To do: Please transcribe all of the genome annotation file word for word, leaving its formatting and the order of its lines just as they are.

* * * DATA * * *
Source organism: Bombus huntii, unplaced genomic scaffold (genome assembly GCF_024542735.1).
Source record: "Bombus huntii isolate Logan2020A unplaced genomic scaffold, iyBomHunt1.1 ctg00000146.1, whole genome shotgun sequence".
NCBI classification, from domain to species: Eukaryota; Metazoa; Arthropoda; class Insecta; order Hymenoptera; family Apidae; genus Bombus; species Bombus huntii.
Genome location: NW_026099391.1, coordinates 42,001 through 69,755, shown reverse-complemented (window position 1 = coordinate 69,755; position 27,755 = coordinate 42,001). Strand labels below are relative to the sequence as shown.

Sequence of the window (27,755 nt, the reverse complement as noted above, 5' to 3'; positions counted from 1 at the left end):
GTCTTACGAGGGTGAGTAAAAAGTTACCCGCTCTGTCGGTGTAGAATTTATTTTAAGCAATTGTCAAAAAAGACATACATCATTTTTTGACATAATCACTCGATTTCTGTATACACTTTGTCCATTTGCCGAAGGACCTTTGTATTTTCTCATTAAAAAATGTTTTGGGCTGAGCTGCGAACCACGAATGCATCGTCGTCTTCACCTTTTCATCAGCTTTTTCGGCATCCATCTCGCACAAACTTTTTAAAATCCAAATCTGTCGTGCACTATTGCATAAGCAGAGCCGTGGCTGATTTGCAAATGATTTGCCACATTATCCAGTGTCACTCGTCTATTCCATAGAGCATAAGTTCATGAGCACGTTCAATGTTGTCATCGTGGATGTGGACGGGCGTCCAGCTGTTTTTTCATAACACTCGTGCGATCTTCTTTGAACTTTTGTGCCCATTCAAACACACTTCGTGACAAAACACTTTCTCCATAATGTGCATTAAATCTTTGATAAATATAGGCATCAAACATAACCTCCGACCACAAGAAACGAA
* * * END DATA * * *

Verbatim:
Source organism: Bombus huntii, unplaced genomic scaffold (genome assembly GCF_024542735.1).
Source record: "Bombus huntii isolate Logan2020A unplaced genomic scaffold, iyBomHunt1.1 ctg00000146.1, whole genome shotgun sequence".
NCBI classification, from domain to species: Eukaryota; Metazoa; Arthropoda; class Insecta; order Hymenoptera; family Apidae; genus Bombus; species Bombus huntii.
Genome location: NW_026099391.1, coordinates 42,001 through 69,755, shown reverse-complemented (window position 1 = coordinate 69,755; position 27,755 = coordinate 42,001). Strand labels below are relative to the sequence as shown.

Sequence of the window (27,755 nt, the reverse complement as noted above, 5' to 3'; positions counted from 1 at the left end):
GTCTTACGAGGGTGAGTAAAAAGTTACCCGCTCTGTCGGTGTAGAATTTATTTTAAGCAATTGTCAAAAAAGACATACATCATTTTTTGACATAATCACTCGATTTCTGTATACACTTTGTCCATTTGCCGAAGGACCTTTGTATTTTCTCATTAAAAAATGTTTTGGGCTGAGCTGCGAACCACGAATGCATCGTCGTCTTCACCTTTTCATCAGCTTTTTCGGCATCCATCTCGCACAAACTTTTTAAAATCCAAATCTGTCGTGCACTATTGCATAAGCAGAGCCGTGGCTGATTTGCAAATGATTTGCCACATTATCCAGTGTCACTCGTCTATTCCATAGAGCATAAGTTCATGAGCACGTTCAATGTTGTCATCGTGGATGTGGACGGGCGTCCAGCTGTTTTTTCATAACACTCGTGCGATCTTCTTTGAACTTTTGTGCCCATTCAAACACACTTCGTGACAAAACACTTTCTCCATAATGTGCATTAAATCTTTGATAAATATAGGCATCAAACATAACCTCCGACCACAAGAAACGAA